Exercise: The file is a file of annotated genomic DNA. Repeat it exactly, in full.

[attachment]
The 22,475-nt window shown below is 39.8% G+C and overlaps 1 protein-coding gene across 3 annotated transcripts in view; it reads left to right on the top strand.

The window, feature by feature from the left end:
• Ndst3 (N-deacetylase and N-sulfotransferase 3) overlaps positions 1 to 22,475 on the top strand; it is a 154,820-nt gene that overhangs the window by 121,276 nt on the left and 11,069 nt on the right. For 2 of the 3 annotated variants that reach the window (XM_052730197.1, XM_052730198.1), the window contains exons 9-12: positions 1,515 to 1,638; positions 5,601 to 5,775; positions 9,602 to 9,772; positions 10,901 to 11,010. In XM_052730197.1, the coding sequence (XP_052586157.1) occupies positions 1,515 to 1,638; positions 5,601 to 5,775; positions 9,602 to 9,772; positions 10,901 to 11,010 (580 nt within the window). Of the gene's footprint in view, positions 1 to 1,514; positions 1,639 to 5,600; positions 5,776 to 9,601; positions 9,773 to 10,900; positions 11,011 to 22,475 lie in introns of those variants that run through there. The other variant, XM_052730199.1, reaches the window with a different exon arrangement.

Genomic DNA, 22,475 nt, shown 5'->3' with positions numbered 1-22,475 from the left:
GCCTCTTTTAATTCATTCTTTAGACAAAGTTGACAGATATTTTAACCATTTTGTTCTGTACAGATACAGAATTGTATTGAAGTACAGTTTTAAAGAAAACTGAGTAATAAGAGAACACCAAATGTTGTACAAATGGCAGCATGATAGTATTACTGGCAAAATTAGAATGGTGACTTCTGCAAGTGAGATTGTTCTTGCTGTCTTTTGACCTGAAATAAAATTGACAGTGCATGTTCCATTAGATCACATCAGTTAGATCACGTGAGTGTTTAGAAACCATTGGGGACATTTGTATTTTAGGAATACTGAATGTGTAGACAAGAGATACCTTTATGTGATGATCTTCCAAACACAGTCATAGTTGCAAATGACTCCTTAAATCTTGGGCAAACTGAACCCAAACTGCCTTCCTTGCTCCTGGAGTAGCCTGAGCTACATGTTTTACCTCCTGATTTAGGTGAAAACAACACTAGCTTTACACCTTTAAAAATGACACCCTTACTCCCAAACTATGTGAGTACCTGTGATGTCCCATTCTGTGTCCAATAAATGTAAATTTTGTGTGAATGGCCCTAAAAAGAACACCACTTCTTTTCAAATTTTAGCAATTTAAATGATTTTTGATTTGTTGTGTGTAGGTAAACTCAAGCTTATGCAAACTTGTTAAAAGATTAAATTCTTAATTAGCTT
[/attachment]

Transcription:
The 22,475-nt window shown below is 39.8% G+C and overlaps 1 protein-coding gene across 3 annotated transcripts in view; it reads left to right on the top strand.

The window, feature by feature from the left end:
• Ndst3 (N-deacetylase and N-sulfotransferase 3) overlaps positions 1 to 22,475 on the top strand; it is a 154,820-nt gene that overhangs the window by 121,276 nt on the left and 11,069 nt on the right. For 2 of the 3 annotated variants that reach the window (XM_052730197.1, XM_052730198.1), the window contains exons 9-12: positions 1,515 to 1,638; positions 5,601 to 5,775; positions 9,602 to 9,772; positions 10,901 to 11,010. In XM_052730197.1, the coding sequence (XP_052586157.1) occupies positions 1,515 to 1,638; positions 5,601 to 5,775; positions 9,602 to 9,772; positions 10,901 to 11,010 (580 nt within the window). Of the gene's footprint in view, positions 1 to 1,514; positions 1,639 to 5,600; positions 5,776 to 9,601; positions 9,773 to 10,900; positions 11,011 to 22,475 lie in introns of those variants that run through there. The other variant, XM_052730199.1, reaches the window with a different exon arrangement.

Genomic DNA, 22,475 nt, shown 5'->3' with positions numbered 1-22,475 from the left:
GCCTCTTTTAATTCATTCTTTAGACAAAGTTGACAGATATTTTAACCATTTTGTTCTGTACAGATACAGAATTGTATTGAAGTACAGTTTTAAAGAAAACTGAGTAATAAGAGAACACCAAATGTTGTACAAATGGCAGCATGATAGTATTACTGGCAAAATTAGAATGGTGACTTCTGCAAGTGAGATTGTTCTTGCTGTCTTTTGACCTGAAATAAAATTGACAGTGCATGTTCCATTAGATCACATCAGTTAGATCACGTGAGTGTTTAGAAACCATTGGGGACATTTGTATTTTAGGAATACTGAATGTGTAGACAAGAGATACCTTTATGTGATGATCTTCCAAACACAGTCATAGTTGCAAATGACTCCTTAAATCTTGGGCAAACTGAACCCAAACTGCCTTCCTTGCTCCTGGAGTAGCCTGAGCTACATGTTTTACCTCCTGATTTAGGTGAAAACAACACTAGCTTTACACCTTTAAAAATGACACCCTTACTCCCAAACTATGTGAGTACCTGTGATGTCCCATTCTGTGTCCAATAAATGTAAATTTTGTGTGAATGGCCCTAAAAAGAACACCACTTCTTTTCAAATTTTAGCAATTTAAATGATTTTTGATTTGTTGTGTGTAGGTAAACTCAAGCTTATGCAAACTTGTTAAAAGATTAAATTCTTAATTAGCTT